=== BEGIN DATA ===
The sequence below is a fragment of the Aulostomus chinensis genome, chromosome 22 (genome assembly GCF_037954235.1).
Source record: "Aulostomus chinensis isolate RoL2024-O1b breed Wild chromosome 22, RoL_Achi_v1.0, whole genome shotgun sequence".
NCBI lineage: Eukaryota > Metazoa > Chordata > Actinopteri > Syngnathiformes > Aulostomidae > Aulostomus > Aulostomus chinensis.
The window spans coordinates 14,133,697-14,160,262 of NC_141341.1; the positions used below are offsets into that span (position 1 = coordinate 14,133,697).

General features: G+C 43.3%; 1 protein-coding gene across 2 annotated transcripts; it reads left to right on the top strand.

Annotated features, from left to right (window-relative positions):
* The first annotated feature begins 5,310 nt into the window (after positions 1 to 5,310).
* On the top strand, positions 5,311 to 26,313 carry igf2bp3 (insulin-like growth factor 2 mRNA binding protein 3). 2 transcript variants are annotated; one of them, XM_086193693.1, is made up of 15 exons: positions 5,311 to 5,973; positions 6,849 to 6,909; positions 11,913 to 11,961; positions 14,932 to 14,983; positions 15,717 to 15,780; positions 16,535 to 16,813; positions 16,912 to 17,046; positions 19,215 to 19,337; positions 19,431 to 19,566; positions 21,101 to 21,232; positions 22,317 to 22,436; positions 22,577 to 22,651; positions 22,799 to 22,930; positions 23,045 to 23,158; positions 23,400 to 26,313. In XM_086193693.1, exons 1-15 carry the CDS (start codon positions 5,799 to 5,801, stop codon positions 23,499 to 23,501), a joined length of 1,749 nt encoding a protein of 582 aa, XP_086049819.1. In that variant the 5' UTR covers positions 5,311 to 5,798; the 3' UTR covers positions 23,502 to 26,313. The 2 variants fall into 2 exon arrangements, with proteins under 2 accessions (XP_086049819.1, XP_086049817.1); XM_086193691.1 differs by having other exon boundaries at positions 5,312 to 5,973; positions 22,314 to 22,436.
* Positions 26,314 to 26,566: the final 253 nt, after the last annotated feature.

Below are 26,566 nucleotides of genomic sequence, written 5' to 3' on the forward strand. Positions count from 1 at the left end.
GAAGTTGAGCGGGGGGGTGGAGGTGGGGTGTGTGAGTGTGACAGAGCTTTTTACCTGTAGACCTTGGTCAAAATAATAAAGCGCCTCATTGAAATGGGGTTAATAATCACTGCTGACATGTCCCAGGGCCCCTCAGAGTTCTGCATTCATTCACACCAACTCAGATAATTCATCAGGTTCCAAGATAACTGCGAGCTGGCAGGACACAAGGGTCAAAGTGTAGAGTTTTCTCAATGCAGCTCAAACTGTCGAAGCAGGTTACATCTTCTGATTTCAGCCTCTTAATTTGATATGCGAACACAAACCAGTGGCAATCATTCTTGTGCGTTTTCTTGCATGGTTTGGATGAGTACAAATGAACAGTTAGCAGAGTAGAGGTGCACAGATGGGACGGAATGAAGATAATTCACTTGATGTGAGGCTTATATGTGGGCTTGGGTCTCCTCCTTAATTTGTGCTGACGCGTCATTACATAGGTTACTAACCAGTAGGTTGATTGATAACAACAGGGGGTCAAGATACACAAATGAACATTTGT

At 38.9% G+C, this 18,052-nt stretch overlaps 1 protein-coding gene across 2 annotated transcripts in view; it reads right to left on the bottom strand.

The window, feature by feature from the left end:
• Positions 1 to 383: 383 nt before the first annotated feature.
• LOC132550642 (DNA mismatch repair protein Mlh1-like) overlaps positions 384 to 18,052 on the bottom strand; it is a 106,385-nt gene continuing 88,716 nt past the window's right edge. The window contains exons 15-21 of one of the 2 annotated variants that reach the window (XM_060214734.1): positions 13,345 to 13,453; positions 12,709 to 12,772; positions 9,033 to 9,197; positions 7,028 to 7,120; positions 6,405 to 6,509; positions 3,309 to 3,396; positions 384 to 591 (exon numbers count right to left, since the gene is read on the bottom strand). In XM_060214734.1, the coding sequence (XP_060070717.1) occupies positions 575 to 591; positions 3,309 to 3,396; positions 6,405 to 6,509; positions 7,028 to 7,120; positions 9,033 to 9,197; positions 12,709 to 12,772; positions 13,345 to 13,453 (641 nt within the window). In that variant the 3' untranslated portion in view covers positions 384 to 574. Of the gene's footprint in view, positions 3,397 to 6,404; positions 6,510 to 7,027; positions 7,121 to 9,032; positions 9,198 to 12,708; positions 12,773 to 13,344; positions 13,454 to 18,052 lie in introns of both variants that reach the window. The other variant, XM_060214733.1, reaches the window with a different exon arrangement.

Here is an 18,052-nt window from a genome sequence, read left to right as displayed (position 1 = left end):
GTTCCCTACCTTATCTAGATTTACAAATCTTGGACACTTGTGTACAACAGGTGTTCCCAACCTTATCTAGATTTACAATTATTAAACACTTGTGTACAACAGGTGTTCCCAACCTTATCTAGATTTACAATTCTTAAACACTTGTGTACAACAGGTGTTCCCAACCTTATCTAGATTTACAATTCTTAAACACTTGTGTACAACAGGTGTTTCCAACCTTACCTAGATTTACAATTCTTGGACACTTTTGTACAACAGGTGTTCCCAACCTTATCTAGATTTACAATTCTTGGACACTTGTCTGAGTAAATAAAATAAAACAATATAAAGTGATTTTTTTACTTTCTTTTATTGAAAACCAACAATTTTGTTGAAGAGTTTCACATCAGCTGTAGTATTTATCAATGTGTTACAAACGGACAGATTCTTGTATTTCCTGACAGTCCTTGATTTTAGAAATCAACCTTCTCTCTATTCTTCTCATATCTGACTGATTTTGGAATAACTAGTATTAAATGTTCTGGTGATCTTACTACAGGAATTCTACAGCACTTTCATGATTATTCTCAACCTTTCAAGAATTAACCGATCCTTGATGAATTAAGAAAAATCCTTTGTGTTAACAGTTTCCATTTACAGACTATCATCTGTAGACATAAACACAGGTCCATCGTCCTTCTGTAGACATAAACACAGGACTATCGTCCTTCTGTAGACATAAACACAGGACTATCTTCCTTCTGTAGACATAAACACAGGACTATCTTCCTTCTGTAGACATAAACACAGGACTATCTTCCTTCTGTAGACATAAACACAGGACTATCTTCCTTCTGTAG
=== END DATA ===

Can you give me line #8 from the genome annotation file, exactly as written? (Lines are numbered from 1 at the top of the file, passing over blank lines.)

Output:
* On the top strand, positions 5,311 to 26,313 carry igf2bp3 (insulin-like growth factor 2 mRNA binding protein 3). 2 transcript variants are annotated; one of them, XM_086193693.1, is made up of 15 exons: positions 5,311 to 5,973; positions 6,849 to 6,909; positions 11,913 to 11,961; positions 14,932 to 14,983; positions 15,717 to 15,780; positions 16,535 to 16,813; positions 16,912 to 17,046; positions 19,215 to 19,337; positions 19,431 to 19,566; positions 21,101 to 21,232; positions 22,317 to 22,436; positions 22,577 to 22,651; positions 22,799 to 22,930; positions 23,045 to 23,158; positions 23,400 to 26,313. In XM_086193693.1, exons 1-15 carry the CDS (start codon positions 5,799 to 5,801, stop codon positions 23,499 to 23,501), a joined length of 1,749 nt encoding a protein of 582 aa, XP_086049819.1. In that variant the 5' UTR covers positions 5,311 to 5,798; the 3' UTR covers positions 23,502 to 26,313. The 2 variants fall into 2 exon arrangements, with proteins under 2 accessions (XP_086049819.1, XP_086049817.1); XM_086193691.1 differs by having other exon boundaries at positions 5,312 to 5,973; positions 22,314 to 22,436.